The LEGO Movie 2: The Second Part
The Walking Dead
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All Critics (2)
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It's an exquisite romance, a beautiful travelogue, a biting drama, a genuine comedy... I could go on and on.
Traçando um retrato melancólico sobre seu país, Adolfo Aristarain mantém o ritmo do filme, evitando que este se torne cansativo.
A bit ponderous, considering the subject matter. Nevertheless, there is some poetic and philosophical richness laying inside its monotonous and discursive preachiness.
[font=Century Gothic]In "Common Ground," Fernando Robles(Federico Luppi) is a leftist university professor in Buenos Aires who due to budget cuts is facing mandatory retirement. He asks his lawyer, Carlos(Arturo Puig), if there is any way they can delay this by three years. In the meantime, Fernando and his wife, Lili(Mercedes Sampietro), travel to Madrid to visit their son, Pedro(Carlos Santamaria), who offers to take care of them after they retire.(Fernando and Lili lived in Madrid in exile during Argentina's military junta of the 1970's.) They decline, least because Fernando cannot stand his daughter-in-law, Fabiana(Yael Barnatan). Could it be because she is racist?[/font]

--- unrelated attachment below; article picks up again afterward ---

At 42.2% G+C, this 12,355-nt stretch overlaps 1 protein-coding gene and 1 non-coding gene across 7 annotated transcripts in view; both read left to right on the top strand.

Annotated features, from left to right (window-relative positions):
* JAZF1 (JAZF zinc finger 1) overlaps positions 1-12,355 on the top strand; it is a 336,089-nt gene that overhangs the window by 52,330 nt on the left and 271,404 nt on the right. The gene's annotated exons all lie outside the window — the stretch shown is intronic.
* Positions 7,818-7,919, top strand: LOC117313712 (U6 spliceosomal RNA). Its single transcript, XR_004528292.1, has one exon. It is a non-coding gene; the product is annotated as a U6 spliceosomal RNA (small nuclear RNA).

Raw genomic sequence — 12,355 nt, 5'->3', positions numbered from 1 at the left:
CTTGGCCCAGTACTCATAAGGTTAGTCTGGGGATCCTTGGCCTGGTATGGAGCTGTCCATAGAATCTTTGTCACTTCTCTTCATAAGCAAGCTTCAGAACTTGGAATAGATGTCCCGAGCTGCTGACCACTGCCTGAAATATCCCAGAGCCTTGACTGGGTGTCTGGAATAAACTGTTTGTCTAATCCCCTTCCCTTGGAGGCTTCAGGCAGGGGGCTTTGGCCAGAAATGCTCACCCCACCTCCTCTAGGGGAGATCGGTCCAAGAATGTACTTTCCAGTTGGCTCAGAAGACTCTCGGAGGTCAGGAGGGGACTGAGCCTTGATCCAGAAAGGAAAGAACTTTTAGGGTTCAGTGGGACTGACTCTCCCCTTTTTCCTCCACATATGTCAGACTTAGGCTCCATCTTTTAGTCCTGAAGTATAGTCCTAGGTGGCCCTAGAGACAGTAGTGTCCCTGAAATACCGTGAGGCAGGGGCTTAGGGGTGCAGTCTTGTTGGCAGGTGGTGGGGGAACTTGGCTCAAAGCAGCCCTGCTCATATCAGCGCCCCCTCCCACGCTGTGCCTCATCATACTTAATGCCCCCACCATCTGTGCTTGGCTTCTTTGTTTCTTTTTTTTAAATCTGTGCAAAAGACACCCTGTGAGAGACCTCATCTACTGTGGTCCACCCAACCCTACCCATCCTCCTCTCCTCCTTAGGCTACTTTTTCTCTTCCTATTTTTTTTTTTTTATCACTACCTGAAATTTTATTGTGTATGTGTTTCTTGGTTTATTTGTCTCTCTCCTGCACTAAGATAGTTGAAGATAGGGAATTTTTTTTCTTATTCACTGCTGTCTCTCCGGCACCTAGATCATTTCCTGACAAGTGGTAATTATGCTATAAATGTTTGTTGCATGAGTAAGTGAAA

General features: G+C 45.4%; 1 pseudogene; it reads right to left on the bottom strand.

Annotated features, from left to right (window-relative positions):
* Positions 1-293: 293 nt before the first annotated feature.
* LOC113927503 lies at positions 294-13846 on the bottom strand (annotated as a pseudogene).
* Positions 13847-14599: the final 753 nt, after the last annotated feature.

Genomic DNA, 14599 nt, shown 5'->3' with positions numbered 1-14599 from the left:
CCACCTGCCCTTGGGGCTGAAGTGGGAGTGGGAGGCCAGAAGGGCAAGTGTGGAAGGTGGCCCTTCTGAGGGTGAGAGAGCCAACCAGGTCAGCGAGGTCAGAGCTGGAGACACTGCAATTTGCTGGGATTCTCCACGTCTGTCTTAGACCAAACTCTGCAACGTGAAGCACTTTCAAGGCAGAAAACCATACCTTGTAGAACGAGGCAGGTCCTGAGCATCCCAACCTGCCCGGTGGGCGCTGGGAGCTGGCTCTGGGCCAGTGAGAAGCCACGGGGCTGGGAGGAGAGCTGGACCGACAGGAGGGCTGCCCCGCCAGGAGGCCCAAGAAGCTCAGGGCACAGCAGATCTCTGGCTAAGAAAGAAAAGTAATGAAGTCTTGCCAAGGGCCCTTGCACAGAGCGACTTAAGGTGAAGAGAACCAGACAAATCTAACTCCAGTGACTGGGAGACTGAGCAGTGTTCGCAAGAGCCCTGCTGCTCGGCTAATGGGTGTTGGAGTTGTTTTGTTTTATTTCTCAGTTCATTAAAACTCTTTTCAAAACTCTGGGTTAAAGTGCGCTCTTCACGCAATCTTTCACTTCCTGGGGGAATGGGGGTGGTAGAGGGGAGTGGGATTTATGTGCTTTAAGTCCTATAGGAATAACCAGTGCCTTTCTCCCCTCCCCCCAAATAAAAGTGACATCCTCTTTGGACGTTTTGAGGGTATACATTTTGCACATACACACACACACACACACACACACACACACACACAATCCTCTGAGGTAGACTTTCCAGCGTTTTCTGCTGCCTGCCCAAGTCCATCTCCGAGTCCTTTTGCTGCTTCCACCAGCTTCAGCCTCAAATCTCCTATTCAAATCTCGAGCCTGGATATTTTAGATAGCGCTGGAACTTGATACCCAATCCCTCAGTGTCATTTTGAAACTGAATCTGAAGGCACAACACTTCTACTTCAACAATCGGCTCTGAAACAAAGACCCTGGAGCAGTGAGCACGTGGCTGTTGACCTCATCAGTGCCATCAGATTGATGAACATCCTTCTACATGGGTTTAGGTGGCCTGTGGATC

[font=Century Gothic]"Common Ground" is a touching and well-acted movie about surviving in tough economic times with a special emphasis on the financial crisis that crippled Argentina in 2001. Having said that, there is a universality to the film, especially in the refreshing way that making ends meet is presented. Since Fernando and Lili are middle class, they have options that might be unavailable to others.(For example, at what point does emigrating become a valid option and would it really be worth it?) They are also at an age when even though they still have much to contribute to society, it does not think of them as being productive anymore. [/font]
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